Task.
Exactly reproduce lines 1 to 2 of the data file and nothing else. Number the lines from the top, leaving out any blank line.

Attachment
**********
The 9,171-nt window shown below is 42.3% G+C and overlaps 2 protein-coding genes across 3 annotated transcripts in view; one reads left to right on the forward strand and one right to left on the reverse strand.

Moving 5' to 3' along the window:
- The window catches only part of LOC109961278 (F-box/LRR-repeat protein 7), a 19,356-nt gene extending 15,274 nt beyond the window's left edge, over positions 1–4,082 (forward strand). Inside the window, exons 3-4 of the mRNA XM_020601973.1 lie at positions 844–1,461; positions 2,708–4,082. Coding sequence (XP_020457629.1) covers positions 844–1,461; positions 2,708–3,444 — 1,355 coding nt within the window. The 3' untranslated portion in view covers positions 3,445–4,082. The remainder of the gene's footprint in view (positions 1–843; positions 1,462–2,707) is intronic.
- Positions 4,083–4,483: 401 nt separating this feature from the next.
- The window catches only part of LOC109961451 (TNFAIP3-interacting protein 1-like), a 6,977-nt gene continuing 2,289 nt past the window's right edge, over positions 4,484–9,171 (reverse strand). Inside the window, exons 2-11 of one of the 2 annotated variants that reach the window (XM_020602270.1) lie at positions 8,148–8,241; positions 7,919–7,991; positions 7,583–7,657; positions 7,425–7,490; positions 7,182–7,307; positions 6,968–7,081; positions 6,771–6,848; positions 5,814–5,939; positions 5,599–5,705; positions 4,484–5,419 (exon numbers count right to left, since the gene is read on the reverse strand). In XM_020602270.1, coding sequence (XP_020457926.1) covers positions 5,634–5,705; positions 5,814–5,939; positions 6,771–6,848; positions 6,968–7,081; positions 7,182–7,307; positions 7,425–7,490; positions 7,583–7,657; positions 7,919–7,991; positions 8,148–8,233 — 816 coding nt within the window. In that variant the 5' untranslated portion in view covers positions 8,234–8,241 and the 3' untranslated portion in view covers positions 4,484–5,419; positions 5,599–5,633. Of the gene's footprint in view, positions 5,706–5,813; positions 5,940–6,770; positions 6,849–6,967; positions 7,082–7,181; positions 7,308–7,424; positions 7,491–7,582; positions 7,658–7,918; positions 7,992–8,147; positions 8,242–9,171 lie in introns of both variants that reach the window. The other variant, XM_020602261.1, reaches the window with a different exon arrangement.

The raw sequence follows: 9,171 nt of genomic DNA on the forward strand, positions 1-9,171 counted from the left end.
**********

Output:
The 9,171-nt window shown below is 42.3% G+C and overlaps 2 protein-coding genes across 3 annotated transcripts in view; one reads left to right on the forward strand and one right to left on the reverse strand.

Moving 5' to 3' along the window: